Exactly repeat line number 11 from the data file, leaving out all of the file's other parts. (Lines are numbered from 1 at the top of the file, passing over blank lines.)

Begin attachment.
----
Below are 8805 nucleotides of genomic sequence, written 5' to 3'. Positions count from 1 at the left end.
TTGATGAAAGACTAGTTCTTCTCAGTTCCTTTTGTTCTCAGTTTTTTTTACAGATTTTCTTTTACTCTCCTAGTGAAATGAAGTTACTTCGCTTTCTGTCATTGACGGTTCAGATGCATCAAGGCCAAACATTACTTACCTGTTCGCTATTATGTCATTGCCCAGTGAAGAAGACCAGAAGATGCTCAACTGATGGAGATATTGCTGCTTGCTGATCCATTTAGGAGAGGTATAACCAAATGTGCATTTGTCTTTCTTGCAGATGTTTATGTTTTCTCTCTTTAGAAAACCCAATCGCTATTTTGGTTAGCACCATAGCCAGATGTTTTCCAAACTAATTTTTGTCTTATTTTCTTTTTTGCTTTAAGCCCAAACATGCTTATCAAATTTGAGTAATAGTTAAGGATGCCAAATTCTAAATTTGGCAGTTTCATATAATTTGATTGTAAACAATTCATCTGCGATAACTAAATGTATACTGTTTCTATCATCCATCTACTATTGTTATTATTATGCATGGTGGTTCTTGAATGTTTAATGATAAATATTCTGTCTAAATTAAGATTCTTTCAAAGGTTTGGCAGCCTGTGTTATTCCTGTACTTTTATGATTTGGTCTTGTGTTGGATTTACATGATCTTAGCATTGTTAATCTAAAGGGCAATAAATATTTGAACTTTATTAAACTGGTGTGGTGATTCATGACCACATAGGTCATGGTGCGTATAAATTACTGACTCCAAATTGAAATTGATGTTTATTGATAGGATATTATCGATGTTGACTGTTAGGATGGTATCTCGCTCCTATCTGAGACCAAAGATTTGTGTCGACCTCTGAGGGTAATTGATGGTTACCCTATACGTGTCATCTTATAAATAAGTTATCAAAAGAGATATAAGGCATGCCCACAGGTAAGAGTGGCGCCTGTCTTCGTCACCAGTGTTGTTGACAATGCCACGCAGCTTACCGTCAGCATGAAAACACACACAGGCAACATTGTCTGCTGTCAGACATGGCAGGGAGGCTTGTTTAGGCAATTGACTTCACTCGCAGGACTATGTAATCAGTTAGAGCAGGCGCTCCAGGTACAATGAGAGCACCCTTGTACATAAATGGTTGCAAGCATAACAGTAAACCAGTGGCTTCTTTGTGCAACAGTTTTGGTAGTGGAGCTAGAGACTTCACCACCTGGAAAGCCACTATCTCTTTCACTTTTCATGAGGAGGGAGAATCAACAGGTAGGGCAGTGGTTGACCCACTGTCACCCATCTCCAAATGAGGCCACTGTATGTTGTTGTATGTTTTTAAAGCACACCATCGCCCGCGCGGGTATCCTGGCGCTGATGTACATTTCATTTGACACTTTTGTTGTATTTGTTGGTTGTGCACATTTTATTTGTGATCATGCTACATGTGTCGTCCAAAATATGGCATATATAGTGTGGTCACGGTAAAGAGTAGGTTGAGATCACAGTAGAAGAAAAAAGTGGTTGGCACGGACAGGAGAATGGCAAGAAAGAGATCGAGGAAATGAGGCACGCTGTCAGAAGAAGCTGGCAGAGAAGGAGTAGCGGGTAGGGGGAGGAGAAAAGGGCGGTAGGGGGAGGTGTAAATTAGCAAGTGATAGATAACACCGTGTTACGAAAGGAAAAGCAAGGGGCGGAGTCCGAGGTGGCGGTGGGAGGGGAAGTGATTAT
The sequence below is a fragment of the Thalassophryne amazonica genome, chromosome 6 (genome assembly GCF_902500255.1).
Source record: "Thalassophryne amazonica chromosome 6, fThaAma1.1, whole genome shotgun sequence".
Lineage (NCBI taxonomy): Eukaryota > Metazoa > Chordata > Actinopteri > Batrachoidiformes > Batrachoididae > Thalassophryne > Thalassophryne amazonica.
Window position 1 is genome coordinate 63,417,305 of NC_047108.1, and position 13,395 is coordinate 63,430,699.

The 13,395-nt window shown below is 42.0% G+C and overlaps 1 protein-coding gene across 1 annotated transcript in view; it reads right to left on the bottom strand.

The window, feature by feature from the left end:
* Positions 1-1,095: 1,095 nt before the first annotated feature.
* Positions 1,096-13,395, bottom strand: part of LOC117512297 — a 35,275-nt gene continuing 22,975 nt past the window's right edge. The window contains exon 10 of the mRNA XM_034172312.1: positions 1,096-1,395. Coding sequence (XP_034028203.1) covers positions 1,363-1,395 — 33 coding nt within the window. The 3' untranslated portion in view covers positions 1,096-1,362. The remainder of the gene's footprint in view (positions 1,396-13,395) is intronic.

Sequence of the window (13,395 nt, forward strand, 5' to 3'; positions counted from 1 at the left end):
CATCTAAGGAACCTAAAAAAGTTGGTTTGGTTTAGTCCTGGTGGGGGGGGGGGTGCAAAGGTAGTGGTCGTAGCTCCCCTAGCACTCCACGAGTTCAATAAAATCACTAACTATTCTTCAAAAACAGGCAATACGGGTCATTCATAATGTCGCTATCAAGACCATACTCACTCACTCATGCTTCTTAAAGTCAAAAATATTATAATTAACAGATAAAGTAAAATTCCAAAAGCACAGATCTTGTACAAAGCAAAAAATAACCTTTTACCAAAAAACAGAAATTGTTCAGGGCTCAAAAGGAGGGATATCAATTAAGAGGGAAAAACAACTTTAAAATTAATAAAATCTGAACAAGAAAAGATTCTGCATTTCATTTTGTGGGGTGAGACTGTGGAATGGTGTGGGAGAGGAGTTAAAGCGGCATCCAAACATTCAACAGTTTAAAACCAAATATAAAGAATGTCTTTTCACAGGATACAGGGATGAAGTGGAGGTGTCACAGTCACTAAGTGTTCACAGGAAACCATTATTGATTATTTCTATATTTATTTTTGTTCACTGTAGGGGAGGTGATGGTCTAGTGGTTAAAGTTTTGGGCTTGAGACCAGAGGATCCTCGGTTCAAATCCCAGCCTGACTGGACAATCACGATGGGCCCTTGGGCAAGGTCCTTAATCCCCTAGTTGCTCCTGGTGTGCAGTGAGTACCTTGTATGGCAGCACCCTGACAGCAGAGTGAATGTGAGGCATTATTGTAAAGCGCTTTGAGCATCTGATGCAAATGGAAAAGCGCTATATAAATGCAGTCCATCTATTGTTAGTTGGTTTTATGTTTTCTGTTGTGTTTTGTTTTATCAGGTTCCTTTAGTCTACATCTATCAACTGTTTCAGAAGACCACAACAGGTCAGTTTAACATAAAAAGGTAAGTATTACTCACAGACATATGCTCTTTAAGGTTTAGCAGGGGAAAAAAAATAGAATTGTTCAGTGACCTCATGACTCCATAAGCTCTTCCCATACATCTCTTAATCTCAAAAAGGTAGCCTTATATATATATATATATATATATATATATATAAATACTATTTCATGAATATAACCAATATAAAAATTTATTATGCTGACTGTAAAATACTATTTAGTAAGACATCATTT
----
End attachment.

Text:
Sequence of the window (13,395 nt, forward strand, 5' to 3'; positions counted from 1 at the left end):